Although completeness of reporting was fairly high in these three MCOs, the median interval between test specimen collection or processing and receipt or entry of the report by the state health department ranged from 6--19 days. Delayed reporting might slow initiation of services for sex partners and detection of outbreaks, which might reduce the effectiveness of STD control measures (7). Such delays might be associated with the time taken to transfer specimens to laboratories, process specimens in the laboratories, verify treatment, and transmit reports to state health department using regular mail. Delays also might be associated with the time elapsed from the date of receipt to the date of manual entering or scanning of cases at health departments. In addition, manual entering and scanning of data at state health departments might result in mismatches in case information between MCO databases and state STD registry databases. To improve the completeness and timeliness of STD reporting, MCOs might consider collaborating with state health departments to use confidential electronic data transfer systems (8) to transfer STD test results to state health departments. MCOs might find implementing an electronic data transfer system for laboratory-based reporting from a small number of laboratories easier than for provider-based reporting from hundreds of affiliated providers. CDC, with the collaboration of state and local health departments, is implementing a National Electronic Disease Surveillance System (NEDSS) to better manage and enhance current surveillance systems and enable the public health community to respond more quickly to public health threats (9). When implemented, NEDSS will help state health departments receive electronic data.

The findings in this report are subject to at least three limitations. First, the completeness of reporting might have been underestimated slightly because some reports---those with suspected typographic errors in name, date, or disease type and those that were lost during mailing---could not be fully verified. Second, reporting of information that might improve matching (e.g., medical record number, address, or phone number) is not mandated by the three states evaluated and is commonly omitted from reports. Finally, the STD reporting practices in these three staff and group model MCOs might not be representative of other MCOs, especially network models that lack central laboratories, central electronic data transfer capacity, dedicated reporting staff, and regular communication to clinicians about STD rates of the MCO members. However, some features common to staff or group model MCOs that might facilitate STD reporting are readily introduced by other MCO models (e.g., Web site communication to clinicians about STD rates of MCO members).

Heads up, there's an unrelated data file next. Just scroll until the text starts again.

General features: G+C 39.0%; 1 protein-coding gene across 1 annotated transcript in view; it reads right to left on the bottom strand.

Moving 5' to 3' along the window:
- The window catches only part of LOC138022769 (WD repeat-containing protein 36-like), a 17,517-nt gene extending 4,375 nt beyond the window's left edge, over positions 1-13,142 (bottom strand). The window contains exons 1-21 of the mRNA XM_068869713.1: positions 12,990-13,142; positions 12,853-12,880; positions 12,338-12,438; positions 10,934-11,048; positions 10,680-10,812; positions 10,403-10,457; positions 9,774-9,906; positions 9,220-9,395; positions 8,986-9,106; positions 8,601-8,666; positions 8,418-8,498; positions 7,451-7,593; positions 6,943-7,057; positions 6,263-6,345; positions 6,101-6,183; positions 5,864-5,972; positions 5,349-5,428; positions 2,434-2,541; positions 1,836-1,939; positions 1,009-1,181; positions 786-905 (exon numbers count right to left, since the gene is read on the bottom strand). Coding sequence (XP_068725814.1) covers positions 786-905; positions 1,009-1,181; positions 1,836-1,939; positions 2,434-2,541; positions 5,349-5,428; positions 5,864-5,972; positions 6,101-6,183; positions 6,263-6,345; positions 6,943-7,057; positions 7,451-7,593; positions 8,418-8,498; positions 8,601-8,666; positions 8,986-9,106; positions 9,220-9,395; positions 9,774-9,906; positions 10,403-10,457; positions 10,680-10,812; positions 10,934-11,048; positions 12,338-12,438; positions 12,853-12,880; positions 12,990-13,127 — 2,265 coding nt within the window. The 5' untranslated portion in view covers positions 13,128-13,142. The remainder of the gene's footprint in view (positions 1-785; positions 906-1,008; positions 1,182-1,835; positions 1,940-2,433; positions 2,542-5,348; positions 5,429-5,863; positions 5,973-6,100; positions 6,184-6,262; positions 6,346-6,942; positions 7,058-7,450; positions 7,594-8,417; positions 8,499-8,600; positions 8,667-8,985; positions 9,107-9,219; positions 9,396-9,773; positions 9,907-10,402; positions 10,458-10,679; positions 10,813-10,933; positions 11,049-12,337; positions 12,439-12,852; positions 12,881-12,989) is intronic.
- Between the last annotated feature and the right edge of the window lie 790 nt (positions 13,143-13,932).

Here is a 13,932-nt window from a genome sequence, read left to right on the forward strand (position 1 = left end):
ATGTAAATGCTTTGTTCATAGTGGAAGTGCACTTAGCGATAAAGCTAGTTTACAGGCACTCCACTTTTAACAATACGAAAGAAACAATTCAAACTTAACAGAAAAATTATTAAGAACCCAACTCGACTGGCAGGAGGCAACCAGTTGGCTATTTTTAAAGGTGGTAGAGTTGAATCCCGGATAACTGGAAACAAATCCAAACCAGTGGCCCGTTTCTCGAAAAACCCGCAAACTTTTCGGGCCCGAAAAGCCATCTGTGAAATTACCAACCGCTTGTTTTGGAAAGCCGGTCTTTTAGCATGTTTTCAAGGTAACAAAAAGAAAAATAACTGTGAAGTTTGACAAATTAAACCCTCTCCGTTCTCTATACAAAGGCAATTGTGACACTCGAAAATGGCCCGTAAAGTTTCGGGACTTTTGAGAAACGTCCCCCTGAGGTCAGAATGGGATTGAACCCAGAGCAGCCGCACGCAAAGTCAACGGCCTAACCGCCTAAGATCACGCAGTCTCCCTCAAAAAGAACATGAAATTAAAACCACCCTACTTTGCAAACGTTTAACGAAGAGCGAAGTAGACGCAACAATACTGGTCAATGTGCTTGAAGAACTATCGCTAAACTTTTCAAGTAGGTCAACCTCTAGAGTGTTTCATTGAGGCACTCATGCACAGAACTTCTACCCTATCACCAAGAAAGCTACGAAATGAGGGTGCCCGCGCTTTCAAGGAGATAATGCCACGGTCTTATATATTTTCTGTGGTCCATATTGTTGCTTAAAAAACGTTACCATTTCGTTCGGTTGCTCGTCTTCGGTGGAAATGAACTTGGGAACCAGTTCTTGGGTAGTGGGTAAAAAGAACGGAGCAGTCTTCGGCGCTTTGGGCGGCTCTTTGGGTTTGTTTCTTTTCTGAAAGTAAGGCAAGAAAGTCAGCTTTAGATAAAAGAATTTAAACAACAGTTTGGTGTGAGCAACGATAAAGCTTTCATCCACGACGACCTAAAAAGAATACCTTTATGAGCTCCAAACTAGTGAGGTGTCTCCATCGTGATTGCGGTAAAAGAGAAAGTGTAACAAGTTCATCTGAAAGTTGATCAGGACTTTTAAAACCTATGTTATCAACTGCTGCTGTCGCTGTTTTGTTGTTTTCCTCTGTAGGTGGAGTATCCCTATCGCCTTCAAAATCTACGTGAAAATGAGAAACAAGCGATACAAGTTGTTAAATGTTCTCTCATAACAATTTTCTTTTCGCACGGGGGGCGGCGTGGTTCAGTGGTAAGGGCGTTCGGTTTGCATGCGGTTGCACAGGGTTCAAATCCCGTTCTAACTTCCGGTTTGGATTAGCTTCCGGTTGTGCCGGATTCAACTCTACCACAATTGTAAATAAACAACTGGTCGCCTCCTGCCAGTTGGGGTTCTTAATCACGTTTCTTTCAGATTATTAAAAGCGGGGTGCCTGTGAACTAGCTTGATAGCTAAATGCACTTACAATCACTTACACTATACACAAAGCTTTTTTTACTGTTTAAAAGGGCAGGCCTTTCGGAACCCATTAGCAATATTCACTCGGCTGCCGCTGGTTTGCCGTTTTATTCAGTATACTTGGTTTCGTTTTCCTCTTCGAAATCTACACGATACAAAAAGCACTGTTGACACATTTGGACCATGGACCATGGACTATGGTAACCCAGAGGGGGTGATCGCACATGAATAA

MCOs that have centralized facilities, staffs, data systems, policies, and the capacity to reach large numbers of patients and clinicians are well positioned to make system-level interventions that will promote more complete and timely STD reporting.


  1. Eng TR, Butler WT. The hidden epidemic. Washington, DC: National Academy Press, 1997:195--204.
  2. CDC. Sexually transmitted disease surveillance, 1998. Atlanta, Georgia: U.S. Department of Health and Human Services. September 1999:71.
  3. Roush S, Birkhead G, Koo D, Cobb A, Fleming D. Mandatory reporting of diseases and conditions by health care professionals and laboratories. JAMA 1999;282:164--70.
  4. Ratelle S, Tang Y, Whelan M, et al. Evaluation of sexually transmitted disease control practices for male patients with urethritis at a large group practice affiliated with a managed care organization---Massachusetts, 1995--1997. MMWR 2001;50:460--2.
  5. Gabel J, Levitt L, Pickreign J, et al. Job-based health insurance in 2001: inflation hits double digits, managed care retreats. Health Affairs 2001;20:180--6.
  6. Smucker DR, Thomas JC. Evidence of thorough reporting of sexually transmitted diseases in a southern rural county. Sex Transm Dis 1995;22:149--54.
  7. Zimmerman-Rogers H, Potterat JJ, Muth SQ, et al. Establishing efficient partner notification periods for patients with chlamydia. Sex Transm Dis 1999;26:49--54.
  8. Effler P, Lee-Ching M, Bogard A, Ieong MC, Nekomoto T, Jernigan D. Statewide system of electronic notifiable disease reporting from clinical laboratories: comparing automated reporting with conventional methods. JAMA 1999;282:1845--50.
  9. CDC. Integrating Public Health Information and Surveillance Systems. Available at Accessed March 2002.

* Physicians in a staff model HMO practice as salaried employees. Physicians in a group model HMO are members of a group that receives a monthly fee for every enrolled patient.

Physicians in a network model HMO might be members of one group or two or more groups that contract to provide services for a monthly fee.